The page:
El Niño Weather and Wolves

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For the first time in 91 years, wild wolves are in California.

Scientists told people to expect many things from El Niño — rain, snow, floods, and landslides. Who knew it would also bring a pack of wolves?

They’re ba-a-a-ck! Source: Wikipedia

Wolves were nearly exterminated until there were only 300 left, hiding in northern Minnesota and Michigan, when they were listed by the Endangered Species Act in 1974.

Since then they have been slowly spreading. In 1994, the government finally decided “Go West, young wolf” and introduced some Canadian wolves into Idaho and Yellowstone Park. Since then they have spread to thirteen states, including Oregon. California was waiting with bated breath for wolves to discover the joys of living in the Golden State.

In 2011, they got their hopes up. A male wolf, identified as OR-7, wandered across the border. After retreating back to Oregon and then coming back to California, he broke hearts by settling back in Oregon and was seen last year, with a mate and 3 cubs.

El Niño has brought drought and reduced game in Oregon.

Then came El Niño. There have been El Niño conditions since last October and it has brought drought from California north throughout the Pacific Northwest and Western Canada. The happy hunting grounds of Oregon and Washington have gotten a lot drier. Wildfires are raging through the forests. Game animals are decreasing.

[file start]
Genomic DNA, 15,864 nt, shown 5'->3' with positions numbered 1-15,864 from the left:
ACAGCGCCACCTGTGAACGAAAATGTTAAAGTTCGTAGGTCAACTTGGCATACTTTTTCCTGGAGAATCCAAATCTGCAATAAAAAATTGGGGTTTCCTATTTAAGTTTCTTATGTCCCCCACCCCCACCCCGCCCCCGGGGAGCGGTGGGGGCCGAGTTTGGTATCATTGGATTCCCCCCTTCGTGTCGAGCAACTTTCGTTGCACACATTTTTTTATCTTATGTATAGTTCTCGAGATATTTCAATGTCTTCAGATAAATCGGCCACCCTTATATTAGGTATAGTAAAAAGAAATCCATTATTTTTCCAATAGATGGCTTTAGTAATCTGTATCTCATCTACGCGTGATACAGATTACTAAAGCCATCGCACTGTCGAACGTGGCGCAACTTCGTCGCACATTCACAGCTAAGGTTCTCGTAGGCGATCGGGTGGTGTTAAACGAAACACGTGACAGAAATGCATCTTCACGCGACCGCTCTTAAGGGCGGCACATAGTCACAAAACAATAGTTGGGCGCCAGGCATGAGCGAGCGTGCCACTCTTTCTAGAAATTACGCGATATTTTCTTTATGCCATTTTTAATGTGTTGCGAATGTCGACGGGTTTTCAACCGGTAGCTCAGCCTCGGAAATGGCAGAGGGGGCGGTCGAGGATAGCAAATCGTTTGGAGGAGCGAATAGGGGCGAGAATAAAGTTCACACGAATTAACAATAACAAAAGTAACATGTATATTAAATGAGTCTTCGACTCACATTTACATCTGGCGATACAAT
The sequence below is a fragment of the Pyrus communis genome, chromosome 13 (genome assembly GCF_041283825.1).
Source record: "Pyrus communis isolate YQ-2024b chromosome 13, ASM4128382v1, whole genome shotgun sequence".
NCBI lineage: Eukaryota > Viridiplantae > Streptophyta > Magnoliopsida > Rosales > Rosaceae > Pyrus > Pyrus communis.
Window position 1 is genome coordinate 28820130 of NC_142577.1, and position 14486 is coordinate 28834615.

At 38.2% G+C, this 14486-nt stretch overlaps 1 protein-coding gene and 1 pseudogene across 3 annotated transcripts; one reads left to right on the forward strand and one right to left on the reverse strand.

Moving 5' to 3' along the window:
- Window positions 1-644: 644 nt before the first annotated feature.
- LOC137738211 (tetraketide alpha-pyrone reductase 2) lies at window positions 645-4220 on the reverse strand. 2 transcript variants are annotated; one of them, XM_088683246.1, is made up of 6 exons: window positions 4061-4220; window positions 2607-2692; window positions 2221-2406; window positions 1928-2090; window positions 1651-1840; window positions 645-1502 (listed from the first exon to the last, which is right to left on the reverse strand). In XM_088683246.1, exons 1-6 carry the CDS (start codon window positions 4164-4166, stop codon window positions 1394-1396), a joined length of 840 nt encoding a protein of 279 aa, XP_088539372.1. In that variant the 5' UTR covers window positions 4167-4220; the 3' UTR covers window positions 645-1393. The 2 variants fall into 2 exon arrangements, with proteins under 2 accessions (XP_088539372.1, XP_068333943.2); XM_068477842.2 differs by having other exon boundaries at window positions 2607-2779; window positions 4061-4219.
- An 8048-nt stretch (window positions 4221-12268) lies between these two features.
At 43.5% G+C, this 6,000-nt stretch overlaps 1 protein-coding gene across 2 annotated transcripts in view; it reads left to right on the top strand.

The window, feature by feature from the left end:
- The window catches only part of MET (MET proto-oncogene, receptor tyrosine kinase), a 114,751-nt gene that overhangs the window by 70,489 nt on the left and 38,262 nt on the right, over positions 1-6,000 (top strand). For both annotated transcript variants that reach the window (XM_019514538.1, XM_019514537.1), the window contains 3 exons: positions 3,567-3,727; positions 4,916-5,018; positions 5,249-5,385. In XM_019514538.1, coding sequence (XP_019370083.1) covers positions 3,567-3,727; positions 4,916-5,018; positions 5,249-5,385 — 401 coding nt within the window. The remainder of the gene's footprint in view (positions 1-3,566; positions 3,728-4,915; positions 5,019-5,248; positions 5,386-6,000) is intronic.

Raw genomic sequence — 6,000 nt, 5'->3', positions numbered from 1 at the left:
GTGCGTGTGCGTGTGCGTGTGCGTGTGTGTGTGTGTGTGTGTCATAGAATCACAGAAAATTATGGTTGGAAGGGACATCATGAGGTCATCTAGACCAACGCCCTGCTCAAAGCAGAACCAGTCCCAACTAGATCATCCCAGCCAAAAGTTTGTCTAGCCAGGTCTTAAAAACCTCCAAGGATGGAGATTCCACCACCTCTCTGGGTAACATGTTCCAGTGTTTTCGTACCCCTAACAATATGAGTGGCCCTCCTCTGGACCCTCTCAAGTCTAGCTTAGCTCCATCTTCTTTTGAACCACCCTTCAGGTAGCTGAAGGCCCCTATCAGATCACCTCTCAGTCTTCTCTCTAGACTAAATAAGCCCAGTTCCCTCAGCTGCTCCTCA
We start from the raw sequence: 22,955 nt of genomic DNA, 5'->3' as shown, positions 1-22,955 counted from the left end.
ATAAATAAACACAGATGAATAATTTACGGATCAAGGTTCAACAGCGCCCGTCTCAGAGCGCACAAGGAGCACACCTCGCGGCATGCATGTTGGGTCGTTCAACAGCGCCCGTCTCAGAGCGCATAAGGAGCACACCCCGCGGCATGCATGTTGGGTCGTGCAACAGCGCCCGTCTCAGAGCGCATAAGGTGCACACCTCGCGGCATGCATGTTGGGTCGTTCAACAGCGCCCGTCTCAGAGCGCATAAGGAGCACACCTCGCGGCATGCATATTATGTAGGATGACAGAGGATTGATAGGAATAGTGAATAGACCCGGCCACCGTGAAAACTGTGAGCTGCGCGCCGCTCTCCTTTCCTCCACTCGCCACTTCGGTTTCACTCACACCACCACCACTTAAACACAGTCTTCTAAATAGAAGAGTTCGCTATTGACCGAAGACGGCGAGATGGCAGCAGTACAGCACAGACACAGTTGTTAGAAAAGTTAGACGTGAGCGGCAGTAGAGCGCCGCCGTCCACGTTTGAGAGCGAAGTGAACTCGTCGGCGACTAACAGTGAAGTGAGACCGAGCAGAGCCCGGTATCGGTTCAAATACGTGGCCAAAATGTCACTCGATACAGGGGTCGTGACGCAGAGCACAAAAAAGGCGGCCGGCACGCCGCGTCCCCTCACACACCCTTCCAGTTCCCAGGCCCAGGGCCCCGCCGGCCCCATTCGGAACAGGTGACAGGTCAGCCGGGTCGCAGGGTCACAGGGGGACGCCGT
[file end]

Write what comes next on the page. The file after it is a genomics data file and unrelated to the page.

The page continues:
It was time to move. Early this year, there were signs that a wolf was once again checking out California. (Some scientists were thrilled at finding wolf poop!) A few pictures caught traces of a wandering wolf. Excitedly the California Department of Fish and Wildlife posted cameras to get a better glimpse.

In August they were stunned to find not a solitary wanderer, but a mated pair with five healthy four-month-old pups. The scientists suspect the couple settled because the nearby glacier on Mt. Shasta provides ample water. (Wild wolves first settled by glaciers in Washington, Oregon and Montana, so this fits the pattern.) While most of California is parched, the glacier region is rich with game, especially if you are the only pack in the state.

California’s Mt. Shasta has been a happy hunting ground. Source: Washington Department of Fish & Wildlife

It is an odd gift from El Niño, but after waiting 90 years, California is happy to have wolves again.

About The Author

James J. Garriss

With an academic background in international business, James is a writer, editor and researcher for Browning Media LLC, helping to present accurate climatological projections. Read More from James J. Garriss

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